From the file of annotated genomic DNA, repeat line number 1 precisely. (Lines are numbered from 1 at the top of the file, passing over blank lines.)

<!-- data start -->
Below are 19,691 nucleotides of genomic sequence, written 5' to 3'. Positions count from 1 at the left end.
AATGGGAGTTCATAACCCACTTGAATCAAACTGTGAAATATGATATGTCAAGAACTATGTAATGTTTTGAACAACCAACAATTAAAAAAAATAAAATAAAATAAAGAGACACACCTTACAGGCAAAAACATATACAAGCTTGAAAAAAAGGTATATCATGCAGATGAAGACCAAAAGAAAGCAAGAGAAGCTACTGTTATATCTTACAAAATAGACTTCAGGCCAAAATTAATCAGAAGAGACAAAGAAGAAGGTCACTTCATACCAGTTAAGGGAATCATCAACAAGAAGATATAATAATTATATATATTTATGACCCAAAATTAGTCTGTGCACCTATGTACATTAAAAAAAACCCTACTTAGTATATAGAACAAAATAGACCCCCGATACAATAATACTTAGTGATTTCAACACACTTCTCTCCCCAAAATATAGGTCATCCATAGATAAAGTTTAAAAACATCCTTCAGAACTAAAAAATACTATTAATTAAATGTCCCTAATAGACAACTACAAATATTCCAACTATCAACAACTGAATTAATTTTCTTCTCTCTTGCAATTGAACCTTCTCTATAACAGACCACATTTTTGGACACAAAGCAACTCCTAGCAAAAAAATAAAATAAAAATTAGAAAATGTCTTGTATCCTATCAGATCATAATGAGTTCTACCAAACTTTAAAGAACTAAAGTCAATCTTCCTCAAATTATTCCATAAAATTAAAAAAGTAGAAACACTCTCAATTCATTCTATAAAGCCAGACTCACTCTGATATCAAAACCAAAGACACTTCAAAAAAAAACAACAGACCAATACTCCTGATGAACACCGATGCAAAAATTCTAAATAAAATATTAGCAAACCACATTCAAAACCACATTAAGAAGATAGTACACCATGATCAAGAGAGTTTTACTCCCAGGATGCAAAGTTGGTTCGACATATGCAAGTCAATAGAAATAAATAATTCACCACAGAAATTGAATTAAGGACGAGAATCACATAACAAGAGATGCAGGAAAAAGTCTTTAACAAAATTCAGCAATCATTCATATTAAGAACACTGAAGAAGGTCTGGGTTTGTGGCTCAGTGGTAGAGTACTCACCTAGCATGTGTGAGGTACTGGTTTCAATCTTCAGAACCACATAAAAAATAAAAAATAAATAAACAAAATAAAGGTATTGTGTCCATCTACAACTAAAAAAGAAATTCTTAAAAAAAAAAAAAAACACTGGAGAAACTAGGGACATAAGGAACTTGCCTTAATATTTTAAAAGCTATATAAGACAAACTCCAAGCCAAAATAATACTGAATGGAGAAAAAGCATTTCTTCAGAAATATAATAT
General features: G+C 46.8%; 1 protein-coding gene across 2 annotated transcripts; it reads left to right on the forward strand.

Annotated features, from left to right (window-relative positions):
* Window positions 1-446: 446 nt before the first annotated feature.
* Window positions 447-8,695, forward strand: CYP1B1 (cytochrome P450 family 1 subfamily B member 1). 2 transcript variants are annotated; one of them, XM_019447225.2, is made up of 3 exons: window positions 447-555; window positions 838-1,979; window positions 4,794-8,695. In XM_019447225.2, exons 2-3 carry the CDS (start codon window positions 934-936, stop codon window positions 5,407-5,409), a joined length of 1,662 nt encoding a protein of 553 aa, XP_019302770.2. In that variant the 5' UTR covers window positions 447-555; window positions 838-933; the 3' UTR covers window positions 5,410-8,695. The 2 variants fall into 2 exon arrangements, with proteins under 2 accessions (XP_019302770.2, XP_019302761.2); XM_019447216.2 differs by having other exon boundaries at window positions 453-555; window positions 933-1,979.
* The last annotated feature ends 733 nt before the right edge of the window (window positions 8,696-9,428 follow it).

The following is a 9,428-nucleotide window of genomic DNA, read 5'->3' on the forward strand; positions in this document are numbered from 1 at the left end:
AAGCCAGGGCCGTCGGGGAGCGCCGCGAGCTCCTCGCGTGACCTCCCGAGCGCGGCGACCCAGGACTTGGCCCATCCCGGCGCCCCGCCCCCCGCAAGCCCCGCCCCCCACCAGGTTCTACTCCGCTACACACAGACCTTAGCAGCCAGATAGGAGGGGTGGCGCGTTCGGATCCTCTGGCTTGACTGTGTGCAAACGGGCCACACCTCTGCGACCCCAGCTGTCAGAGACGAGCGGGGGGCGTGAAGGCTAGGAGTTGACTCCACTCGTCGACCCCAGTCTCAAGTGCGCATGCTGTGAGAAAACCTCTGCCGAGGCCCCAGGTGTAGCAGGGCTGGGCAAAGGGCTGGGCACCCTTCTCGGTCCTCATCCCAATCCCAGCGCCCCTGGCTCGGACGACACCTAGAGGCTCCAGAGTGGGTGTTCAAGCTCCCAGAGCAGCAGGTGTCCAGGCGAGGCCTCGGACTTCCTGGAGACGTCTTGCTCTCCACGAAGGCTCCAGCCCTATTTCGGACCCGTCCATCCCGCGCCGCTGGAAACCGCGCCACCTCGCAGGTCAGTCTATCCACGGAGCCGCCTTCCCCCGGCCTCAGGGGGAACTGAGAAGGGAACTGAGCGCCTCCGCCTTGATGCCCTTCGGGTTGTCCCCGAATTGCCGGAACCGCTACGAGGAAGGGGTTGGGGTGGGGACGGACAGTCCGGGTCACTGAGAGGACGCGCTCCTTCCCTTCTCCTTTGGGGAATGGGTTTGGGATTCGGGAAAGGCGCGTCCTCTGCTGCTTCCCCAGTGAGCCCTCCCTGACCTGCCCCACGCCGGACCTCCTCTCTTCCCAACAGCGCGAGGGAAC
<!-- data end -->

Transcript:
Below are 19,691 nucleotides of genomic sequence, written 5' to 3'. Positions count from 1 at the left end.